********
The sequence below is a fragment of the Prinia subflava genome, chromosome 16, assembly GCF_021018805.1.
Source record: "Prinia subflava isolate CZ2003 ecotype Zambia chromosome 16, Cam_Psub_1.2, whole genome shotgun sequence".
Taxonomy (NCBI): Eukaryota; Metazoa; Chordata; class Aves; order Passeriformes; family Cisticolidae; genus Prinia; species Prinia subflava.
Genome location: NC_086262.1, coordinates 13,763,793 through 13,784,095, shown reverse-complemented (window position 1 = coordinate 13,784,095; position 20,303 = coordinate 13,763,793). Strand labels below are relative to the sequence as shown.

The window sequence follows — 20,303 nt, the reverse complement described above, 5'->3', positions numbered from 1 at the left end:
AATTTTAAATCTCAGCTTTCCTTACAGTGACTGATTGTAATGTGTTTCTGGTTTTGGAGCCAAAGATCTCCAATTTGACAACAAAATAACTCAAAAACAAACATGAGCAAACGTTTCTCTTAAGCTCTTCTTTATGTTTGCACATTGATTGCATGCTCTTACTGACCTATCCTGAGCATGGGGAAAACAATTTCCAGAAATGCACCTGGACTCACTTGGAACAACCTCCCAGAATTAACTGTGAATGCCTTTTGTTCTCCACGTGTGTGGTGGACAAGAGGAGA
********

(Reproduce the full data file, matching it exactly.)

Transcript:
The sequence below is a fragment of the Prinia subflava genome, chromosome 16, assembly GCF_021018805.1.
Source record: "Prinia subflava isolate CZ2003 ecotype Zambia chromosome 16, Cam_Psub_1.2, whole genome shotgun sequence".
Taxonomy (NCBI): Eukaryota; Metazoa; Chordata; class Aves; order Passeriformes; family Cisticolidae; genus Prinia; species Prinia subflava.
Genome location: NC_086262.1, coordinates 13,763,793 through 13,784,095, shown reverse-complemented (window position 1 = coordinate 13,784,095; position 20,303 = coordinate 13,763,793). Strand labels below are relative to the sequence as shown.

The window sequence follows — 20,303 nt, the reverse complement described above, 5'->3', positions numbered from 1 at the left end:
AATTTTAAATCTCAGCTTTCCTTACAGTGACTGATTGTAATGTGTTTCTGGTTTTGGAGCCAAAGATCTCCAATTTGACAACAAAATAACTCAAAAACAAACATGAGCAAACGTTTCTCTTAAGCTCTTCTTTATGTTTGCACATTGATTGCATGCTCTTACTGACCTATCCTGAGCATGGGGAAAACAATTTCCAGAAATGCACCTGGACTCACTTGGAACAACCTCCCAGAATTAACTGTGAATGCCTTTTGTTCTCCACGTGTGTGGTGGACAAGAGGAGA